The Integrity of Online Learning
The Integrity of Online Learning

The Initial Knowledge State of College Physics Students, a 1985 paper by physics professors Ibrahim Abou and David Hestenes, stated that the “talk-and-chalk” method of teaching often  educates students in incremental ways. In fact, further research by physicist Richard Hake revealed that an interactive experience between students often fared better in terms of attention span than a teacher at the podium. Online classes, that promote group assignments via chat, videoconferencing and emails make the classroom mobile, more accessible, and therefore, without borders.

As discussed in an earlier blog, MOOCs have grown up and become a largely favored educational alternative to conventional instruction. Already, the numbers are impressive: 500 colleges and 200 organizations offer online courses — with an estimated 30 million students.

The academic integrity of online education works because it addresses aspects of traditional instruction that do not fully capitalize on the way students effectively learn. Online instruction via videos allow students to learn applying the brain’s innate métier: focusing, replaying, considering, learning. This is particularly true in more technical courses, where difficult chapters can be replayed to a specifically difficult portion of a lecture. With an online college experience, students receive an education that fosters complex thinking and subject retention. According to Barbara Oakley, “[…] online courses can hold students’ attentions, at times better than teachers in person can.”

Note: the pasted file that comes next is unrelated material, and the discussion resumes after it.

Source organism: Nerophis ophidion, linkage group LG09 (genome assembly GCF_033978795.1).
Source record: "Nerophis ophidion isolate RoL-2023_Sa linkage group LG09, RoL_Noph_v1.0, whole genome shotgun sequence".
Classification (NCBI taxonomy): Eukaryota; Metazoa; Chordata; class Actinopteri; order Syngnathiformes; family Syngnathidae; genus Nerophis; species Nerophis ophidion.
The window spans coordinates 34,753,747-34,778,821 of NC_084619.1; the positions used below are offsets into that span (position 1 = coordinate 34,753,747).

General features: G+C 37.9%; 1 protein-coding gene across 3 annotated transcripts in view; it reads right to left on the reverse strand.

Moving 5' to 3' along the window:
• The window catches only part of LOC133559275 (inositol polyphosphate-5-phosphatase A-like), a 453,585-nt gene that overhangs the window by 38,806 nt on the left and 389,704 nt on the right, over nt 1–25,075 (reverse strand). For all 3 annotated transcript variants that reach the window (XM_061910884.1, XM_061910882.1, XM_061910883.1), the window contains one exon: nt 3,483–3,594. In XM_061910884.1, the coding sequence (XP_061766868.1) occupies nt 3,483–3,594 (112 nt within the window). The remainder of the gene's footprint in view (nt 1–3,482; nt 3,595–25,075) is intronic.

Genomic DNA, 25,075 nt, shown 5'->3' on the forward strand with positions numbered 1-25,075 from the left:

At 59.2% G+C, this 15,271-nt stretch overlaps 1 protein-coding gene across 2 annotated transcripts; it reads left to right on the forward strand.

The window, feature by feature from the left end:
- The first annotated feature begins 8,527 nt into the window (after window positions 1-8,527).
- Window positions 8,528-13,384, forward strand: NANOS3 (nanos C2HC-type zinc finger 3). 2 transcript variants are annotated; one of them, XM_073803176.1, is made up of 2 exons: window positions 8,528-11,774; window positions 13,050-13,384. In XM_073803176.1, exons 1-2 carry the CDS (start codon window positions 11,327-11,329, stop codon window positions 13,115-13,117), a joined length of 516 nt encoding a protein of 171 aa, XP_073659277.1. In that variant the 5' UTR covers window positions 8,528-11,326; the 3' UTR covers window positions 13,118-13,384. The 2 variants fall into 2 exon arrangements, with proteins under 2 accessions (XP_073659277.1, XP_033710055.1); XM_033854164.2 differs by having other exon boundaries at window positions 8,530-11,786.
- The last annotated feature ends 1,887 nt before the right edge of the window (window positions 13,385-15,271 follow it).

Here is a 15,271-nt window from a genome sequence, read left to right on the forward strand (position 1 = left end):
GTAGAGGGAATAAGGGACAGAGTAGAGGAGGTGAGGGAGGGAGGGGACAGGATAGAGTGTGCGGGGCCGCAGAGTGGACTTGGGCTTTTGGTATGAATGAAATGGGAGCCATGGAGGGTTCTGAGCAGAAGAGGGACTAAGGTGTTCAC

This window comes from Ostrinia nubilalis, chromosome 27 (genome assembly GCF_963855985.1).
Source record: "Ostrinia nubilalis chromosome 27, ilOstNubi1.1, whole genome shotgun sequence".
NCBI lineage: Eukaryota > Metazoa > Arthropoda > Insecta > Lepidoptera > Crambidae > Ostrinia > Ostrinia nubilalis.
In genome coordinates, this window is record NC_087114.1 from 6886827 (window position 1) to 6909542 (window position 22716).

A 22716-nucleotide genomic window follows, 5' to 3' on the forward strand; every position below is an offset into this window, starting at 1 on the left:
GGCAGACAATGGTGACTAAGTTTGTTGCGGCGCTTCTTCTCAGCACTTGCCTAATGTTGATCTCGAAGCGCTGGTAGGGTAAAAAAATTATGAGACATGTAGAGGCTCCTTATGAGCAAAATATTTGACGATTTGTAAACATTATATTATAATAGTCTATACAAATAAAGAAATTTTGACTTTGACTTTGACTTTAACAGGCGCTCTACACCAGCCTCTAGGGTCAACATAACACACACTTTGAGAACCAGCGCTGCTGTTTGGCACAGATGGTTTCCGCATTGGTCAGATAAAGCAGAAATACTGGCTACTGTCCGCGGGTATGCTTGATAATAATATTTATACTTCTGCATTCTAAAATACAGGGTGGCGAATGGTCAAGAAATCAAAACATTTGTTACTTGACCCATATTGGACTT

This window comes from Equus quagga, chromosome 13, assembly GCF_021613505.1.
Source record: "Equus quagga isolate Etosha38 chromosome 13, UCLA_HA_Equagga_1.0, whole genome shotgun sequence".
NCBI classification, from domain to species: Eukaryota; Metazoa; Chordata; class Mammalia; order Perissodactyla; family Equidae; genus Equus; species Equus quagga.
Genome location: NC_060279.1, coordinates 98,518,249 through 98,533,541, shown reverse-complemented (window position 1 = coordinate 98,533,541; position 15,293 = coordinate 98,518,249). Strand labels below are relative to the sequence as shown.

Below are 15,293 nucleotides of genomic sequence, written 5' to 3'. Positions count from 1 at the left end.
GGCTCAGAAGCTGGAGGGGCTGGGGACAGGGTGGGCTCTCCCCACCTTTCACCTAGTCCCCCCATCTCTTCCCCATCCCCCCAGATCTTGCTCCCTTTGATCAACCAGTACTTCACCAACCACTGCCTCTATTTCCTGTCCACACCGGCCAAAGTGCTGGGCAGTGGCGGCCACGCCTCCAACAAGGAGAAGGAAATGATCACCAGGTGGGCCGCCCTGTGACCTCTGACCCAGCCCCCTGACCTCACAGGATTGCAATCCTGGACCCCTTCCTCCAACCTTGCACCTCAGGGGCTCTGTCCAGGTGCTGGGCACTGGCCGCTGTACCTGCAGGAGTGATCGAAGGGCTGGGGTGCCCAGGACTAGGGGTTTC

Scott Freeman et al’s Proceedings of the National Academy of Sciences report revealed that the fluid and uninterrupted process of tutoring created improvements in learning. Since the birth of the internet some 26 years ago, distance learning techniques have proven to challenge traditional instruction. The flexibility of lectures via online lesson plans offer not just students the ability to make learning mobile, it can rejuvenate educators to create lesson plans with a greater marked purpose.

Photo credits: Online Learning

Research contribution A. Anderson; Originally published on mcgratheducation.com